Because the Carmot-E endomorphic language provides all access to the internal register set, there are no API functions provided to allow custom code to access register values.  This is a deliberate choice because the memory handling associated with register accesses must be managed very carefully to avoid leaks or memory errors, so this code is all internal to Carmot-E.  The 676 (26*26) general purpose registers that make up the Carmot-E register set are more than enough to satisfy the ‘local variable’ needs of any heteromorphic program built upon Carmot-E.  Register values are initially all empty/undefined and as they are assigned they take on the fundamental type of the value assigned to them.  Carmot-E recognizes just five fundamental types that can be held in registers, they are Integer (64-bit), Boolean (held as a 64-bit integer), real (held as a ‘double’), string  (held as a heap allocated C string handle), and reference (type ET_ViewRef).  These fundamental types align closely with the fundamental types supported by Mitopia’s parser abstraction (Integer, Boolean, Real, Pointer, and Reference) except that in registers Carmot-E replaces the generalized Pointer type by a heap allocated handle to a C-string.  Carmot-E makes extensive use of the Reference type. It is not possible (except through private APIs) within Carmot-E to assign any other type to a register.  The use of handles to contain C-strings is driven by the fact that string concatenation is a common operation within Carmot-E programs (the ‘+’ operator of built-in ‘plugin’ zero concatenates string operands).  String concatenation within a heap allocated handle is trivial to implement since handles, unlike pointers, can always be resized without invalidating any references that might exist.  What this means is that the Carmot-E register set may contain multiple registers that reference external heap memory at any given time.  Since Carmot-E based parsers may be shared across thread boundaries, this makes memory management a considerable headache to handle correctly.  For this reason the functions CT_PossessCarmotEParser() and CT_DisPosessCarmotEParser() are provided, and the function CT_KillCarmotEParser() and CT_ZapAllRegisters() each ensure that any dangling memory references are cleaned up.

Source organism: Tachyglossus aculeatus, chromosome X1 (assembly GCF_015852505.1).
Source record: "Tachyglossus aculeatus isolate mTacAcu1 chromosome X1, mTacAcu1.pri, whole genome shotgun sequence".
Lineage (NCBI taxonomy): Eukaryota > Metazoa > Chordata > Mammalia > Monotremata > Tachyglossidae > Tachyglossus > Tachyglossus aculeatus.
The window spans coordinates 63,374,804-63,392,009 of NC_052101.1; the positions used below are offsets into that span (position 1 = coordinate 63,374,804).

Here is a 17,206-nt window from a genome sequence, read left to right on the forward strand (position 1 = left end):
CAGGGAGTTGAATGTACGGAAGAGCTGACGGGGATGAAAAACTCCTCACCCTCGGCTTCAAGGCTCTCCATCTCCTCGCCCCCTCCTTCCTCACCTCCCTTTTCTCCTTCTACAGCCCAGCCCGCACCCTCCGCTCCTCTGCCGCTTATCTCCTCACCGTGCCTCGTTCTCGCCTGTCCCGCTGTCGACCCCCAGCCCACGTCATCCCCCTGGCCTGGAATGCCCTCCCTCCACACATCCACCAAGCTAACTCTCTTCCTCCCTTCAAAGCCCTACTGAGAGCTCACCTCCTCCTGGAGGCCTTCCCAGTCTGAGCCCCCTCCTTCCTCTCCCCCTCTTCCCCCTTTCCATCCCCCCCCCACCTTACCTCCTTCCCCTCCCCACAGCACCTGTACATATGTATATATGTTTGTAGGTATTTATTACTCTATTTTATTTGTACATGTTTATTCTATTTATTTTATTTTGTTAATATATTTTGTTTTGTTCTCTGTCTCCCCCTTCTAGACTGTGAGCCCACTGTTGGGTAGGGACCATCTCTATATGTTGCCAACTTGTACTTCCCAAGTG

The symbol ‘$aa‘ is a register designator.  There are 26*26 registers ‘$aa‘ to ‘$zz’ which may be used to hold the results of calculations necessary to compute field values and/or local variables.  You may use a single character register designator instead thus ‘$a‘ is the same as ‘$aa‘, ‘$b’ is the same as ‘$ba‘ etc.  Register names can optionally be followed by a ‘:‘ and then an arbitrary alphanumeric text string (including ‘_’) which is completely ignored by the parser but serves as a convenient way of documenting the code to indicate what is in the register concerned.  For example the syntax “$i:LoopCounter” might be used to make it clear what the contents of register $i (that is $ia written out in full) are being used for.  All registers are initially set to empty when the parse begins, thereafter their value is entirely determined what is assigned to them.

The syntax ‘@$a‘ is effectively macro expanded to replace the occurrence of ‘@$a‘ by the string value in $a.  This means that supposing you have a field in the current record called ‘name‘ then the sequence $a = “name”; @$a = “Fred Bloggs”;  will result in the ‘name‘ field of the record being assigned to “Fred Bloggs”.  Similarly $a = “$ab”; @$a = “Fred Bloggs” will result in the assignment of “Fred Bloggs” to register $ab.  It is often handy to use this macro form inside what are effectively production ‘subroutines’ that take a number of indirect parameters.   For example, take the MitoMine™ heteromorphic language ‘subroutine’ portion below: